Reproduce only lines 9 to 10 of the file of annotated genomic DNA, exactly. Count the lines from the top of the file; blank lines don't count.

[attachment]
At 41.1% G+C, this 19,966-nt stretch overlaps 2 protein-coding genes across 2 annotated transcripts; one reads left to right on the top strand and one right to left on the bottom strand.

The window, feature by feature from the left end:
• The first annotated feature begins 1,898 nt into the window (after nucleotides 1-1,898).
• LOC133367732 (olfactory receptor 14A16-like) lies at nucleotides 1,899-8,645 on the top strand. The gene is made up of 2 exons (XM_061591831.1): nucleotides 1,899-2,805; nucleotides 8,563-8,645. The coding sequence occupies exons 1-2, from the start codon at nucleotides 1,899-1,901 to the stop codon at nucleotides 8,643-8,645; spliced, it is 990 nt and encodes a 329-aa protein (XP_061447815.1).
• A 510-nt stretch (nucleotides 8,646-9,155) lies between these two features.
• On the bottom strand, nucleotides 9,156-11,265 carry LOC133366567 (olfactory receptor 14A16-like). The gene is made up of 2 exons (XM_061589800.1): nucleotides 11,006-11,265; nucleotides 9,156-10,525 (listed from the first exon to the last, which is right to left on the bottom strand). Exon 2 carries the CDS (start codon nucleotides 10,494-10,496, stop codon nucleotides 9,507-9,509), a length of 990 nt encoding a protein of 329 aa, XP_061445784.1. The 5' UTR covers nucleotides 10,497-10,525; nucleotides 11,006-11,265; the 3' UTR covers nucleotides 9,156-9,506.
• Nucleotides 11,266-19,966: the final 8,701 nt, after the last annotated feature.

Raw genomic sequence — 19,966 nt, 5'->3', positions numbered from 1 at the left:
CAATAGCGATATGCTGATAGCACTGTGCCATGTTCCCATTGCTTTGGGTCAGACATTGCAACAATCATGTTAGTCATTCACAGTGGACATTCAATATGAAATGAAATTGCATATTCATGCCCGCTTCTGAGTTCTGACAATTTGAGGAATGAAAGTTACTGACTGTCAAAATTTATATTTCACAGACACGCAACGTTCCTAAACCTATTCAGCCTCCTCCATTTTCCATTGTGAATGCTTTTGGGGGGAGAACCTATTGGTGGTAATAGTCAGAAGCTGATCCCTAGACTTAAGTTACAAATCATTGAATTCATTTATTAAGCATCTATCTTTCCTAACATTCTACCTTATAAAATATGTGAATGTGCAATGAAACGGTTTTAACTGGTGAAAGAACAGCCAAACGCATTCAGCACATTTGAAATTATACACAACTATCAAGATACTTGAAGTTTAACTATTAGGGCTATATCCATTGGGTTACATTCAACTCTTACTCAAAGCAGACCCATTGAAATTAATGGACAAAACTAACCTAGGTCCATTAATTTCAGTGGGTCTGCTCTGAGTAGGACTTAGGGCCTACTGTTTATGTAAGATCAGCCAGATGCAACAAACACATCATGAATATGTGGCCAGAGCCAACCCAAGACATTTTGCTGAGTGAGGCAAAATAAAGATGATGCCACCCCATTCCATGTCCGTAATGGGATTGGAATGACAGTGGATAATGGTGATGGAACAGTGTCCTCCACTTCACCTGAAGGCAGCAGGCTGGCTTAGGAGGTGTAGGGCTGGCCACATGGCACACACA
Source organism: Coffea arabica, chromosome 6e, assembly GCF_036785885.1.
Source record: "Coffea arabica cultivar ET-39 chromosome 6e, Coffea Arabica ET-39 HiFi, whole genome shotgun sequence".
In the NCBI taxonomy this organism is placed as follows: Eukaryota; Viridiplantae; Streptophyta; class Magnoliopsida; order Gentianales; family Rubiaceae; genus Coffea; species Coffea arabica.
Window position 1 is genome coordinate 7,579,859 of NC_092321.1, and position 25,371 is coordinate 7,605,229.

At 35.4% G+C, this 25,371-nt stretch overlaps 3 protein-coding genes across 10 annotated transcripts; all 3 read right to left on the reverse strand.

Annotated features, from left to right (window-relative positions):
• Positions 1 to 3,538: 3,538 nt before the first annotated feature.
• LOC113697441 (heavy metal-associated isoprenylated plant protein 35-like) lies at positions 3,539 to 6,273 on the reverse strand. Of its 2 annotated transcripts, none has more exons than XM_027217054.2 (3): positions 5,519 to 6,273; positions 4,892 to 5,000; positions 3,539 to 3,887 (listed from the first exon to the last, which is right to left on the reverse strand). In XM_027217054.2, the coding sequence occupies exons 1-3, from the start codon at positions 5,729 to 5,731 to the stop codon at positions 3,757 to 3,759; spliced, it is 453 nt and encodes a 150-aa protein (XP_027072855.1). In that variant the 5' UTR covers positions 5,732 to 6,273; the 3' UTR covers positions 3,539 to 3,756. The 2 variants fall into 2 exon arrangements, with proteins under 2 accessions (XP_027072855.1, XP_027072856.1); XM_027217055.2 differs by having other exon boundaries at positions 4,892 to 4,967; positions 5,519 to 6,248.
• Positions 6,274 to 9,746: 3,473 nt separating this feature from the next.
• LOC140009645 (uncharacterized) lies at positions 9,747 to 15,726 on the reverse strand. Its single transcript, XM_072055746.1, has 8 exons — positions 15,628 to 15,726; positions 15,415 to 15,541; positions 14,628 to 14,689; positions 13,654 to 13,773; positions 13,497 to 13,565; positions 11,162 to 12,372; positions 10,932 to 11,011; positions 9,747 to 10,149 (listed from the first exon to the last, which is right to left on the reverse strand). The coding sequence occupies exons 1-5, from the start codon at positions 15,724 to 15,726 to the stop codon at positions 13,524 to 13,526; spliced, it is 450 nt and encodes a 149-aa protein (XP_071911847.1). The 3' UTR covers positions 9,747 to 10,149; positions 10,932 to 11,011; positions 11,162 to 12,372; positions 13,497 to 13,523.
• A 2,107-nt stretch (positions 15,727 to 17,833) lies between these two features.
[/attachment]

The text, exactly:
CAATAGCGATATGCTGATAGCACTGTGCCATGTTCCCATTGCTTTGGGTCAGACATTGCAACAATCATGTTAGTCATTCACAGTGGACATTCAATATGAAATGAAATTGCATATTCATGCCCGCTTCTGAGTTCTGACAATTTGAGGAATGAAAGTTACTGACTGTCAAAATTTATATTTCACAGACACGCAACGTTCCTAAACCTATTCAGCCTCCTCCATTTTCCATTGTGAATGCTTTTGGGGGGAGAACCTATTGGTGGTAATAGTCAGAAGCTGATCCCTAGACTTAAGTTACAAATCATTGAATTCATTTATTAAGCATCTATCTTTCCTAACATTCTACCTTATAAAATATGTGAATGTGCAATGAAACGGTTTTAACTGGTGAAAGAACAGCCAAACGCATTCAGCACATTTGAAATTATACACAACTATCAAGATACTTGAAGTTTAACTATTAGGGCTATATCCATTGGGTTACATTCAACTCTTACTCAAAGCAGACCCATTGAAATTAATGGACAAAACTAACCTAGGTCCATTAATTTCAGTGGGTCTGCTCTGAGTAGGACTTAGGGCCTACTGTTTATGTAAGATCAGCCAGATGCAACAAACACATCATGAATATGTGGCCAGAGCCAACCCAAGACATTTTGCTGAGTGAGGCAAAATAAAGATGATGCCACCCCATTCCATGTCCGTAATGGGATTGGAATGACAGTGGATAATGGTGATGGAACAGTGTCCTCCACTTCACCTGAAGGCAGCAGGCTGGCTTAGGAGGTGTAGGGCTGGCCACATGGCACACACA
Source organism: Coffea arabica, chromosome 6e, assembly GCF_036785885.1.